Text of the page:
WNYC's Bob Hennelly is an award-winning investigative journalist. While at WNYC he has reported on a wide gamut of major public policy questions ranging from immigration and homeland security to power outages and utility mergers.
Minor Parties Eclipse Paladino at Debate, while Cuomo Enjoys the Ride
Tuesday, October 19, 2010
A capacity crowd packed the David S. Mack Athletic Center at Hofstra University for a surreal 90-minute debate. The field of five minor party gubernatorial candidates stole the show from the two major party candidates, Republican Carl Paladino and the Democrat Attorney General Andrew Cuomo.
Throughout the evening, it was the third party candidates appeared better prepared than Republican contender Paladino to take on Cuomo.
Meanwhile, Cuomo exuded total confidence and gave new hints at what a Cuomo administration would be like should he prevail next month. He suggested at one point that the governor take over the Metropolitan Transit Authority, calling it "wasteful and inefficient." "Nobody's in charge," Cuomo charged.
Cuomo burnished his resume as a reformer and cost cutter, referring to 500 Medicaid fraud prosecutions he initiated as Attorney General, which recovered $700 million for taxpayers. He rejected that money alone would improve the performance of the state's public schools saying "we are number one in spending" and "40th in performance."
Paladino seemed distracted for much of the evening, even leaving the stage at one point. He did get applause from the suburban Long Island crowd when he called for more school choice and vouchers.
"It's a shame we pay more attention to the teachers union and not the students," said Paladino. Paladino called for "dismembering" Albany's current education bureaucracy and pledged to free local school boards from "mandates from Albany."
But most of the rhetorical pyrotechnics came from the minor party candidates.
Warren Redlich, an attorney running as a Libertarian, went after Attorney General Cuomo for receiving millions in campaign funds from real estate interests, including $55,000 from a parking lot owned by a Delaware corporation. He challenged Cuomo to offer the name of the people behind that donation. None was forthcoming.
It fell to Anti-Prohibition Gubenatorial candidate, former escort service manager Kristin Davis, to lay out the most detailed budget proposal of the evening, which included legalizing marijuana and gambling. She predicted both would net the state $3 billion and tens of thousands of jobs.
She scored one of the most memorable laugh lines of the evening with her scathing critique of the MTA. "The key difference between the MTA and my former escort agency is that I operated one set of books, and my former agency delivered on-time and reliable service," she quipped to audience laughter.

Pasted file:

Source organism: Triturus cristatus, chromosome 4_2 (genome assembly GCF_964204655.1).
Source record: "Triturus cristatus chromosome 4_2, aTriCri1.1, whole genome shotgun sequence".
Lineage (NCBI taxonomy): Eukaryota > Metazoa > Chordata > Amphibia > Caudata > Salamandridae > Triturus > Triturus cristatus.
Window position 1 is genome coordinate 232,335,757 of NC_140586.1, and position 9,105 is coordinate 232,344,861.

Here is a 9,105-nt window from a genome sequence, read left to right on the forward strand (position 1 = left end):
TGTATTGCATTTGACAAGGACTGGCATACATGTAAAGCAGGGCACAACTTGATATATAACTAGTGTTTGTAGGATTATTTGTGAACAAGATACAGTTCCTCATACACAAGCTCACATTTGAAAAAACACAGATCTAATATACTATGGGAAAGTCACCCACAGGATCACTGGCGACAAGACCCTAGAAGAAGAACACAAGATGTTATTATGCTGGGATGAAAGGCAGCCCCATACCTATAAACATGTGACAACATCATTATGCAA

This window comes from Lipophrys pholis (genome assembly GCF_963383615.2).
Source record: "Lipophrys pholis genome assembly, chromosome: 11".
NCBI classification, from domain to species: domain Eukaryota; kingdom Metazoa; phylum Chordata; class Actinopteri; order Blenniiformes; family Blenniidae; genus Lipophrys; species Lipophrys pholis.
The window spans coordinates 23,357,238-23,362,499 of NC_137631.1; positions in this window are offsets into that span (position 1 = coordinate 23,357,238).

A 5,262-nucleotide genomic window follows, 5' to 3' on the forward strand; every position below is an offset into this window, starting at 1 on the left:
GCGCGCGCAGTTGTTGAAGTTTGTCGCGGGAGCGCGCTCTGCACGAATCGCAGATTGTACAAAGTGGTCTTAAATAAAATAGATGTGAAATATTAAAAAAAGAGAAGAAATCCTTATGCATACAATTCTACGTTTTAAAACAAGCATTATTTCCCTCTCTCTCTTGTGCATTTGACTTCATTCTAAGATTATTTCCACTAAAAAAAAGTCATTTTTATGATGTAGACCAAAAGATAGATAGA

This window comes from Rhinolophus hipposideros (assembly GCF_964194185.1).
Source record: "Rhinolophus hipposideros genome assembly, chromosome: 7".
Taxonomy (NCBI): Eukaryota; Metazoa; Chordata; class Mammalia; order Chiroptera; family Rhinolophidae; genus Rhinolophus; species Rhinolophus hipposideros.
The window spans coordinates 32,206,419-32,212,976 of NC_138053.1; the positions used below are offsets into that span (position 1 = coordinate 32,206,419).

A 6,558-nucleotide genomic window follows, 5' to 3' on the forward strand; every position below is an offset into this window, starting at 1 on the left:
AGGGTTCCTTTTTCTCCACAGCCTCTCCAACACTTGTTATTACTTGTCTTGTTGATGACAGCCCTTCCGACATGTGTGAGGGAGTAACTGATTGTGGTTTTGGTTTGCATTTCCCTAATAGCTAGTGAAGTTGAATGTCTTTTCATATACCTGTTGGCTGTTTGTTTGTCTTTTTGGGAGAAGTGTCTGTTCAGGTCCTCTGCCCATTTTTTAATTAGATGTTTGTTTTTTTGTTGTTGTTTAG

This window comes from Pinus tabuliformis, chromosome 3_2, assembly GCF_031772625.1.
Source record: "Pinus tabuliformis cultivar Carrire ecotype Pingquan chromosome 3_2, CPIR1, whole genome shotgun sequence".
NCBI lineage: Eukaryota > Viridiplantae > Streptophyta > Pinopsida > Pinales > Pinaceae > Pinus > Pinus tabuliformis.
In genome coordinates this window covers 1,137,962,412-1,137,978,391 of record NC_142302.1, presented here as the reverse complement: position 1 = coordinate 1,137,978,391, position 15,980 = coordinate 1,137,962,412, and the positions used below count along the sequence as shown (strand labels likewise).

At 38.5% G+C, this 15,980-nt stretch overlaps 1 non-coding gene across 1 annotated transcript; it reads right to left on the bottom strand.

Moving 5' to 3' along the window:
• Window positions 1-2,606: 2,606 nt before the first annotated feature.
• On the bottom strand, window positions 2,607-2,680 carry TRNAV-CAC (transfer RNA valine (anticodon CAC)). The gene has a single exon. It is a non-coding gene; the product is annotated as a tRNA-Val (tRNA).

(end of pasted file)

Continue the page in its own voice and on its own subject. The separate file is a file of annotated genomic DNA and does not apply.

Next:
Brooklyn Councilman Charles Barron, whose running on the Freedom Party line, told Democratic voters that they should not respond to what he described as Cuomo campaign fear tactics that Conservative Republican Carl Paladino could win unless they voted for Cuomo.
"Don't believe in the bogey man," warned Barron. Barron said that both Paladino and Cuomo planned on not raising taxes, keeping tax cuts intact for the wealthy, and would layoff public workers.
Barron proposed a progressive income tax targeting the state's wealthiest households as the "only way to avoid balancing the budget on the backs of the poor."
Green Party Candidate Howie Hawkins found common ground with Barron on the need to raise taxes on the wealthy and to reinstitute the stock transfer tax. Hawkins was the only candidate to raise the issue of global climate change, which he described as "catastrophic."
Hawkins, like Barron called for a ban on the controversial use of hydrofracking to extract natural gas from below ground. Hydrofracking opponents contend the process risks contaminating the state's potable water supply. Hawkins branded the Democratic position on the process, "flim flam."
Attorney General Cuomo said he would back the extraction process "only if it is safe."
But the title for most "youtube-able" moments had to go to Vietnam veteran Jimmy McMillan, who was running on the "Rent Is Too Damn High" ballot line. McMillan called for the roll back of both residential and commercial rents, which he said would immediately put more money in the pockets of millions of New Yorkers. He spoke passionately about what he saw as a pressing need to address the state's hunger problem. McMillan managed to repeatedly answer every question by closing out his response with his banner phrase “the rent is to damn high."
In the lightening round on gay marriage, McMillian said if elected Governor, he would let people define marriage anyway they saw fit, even if they "wanted to marry a shoe."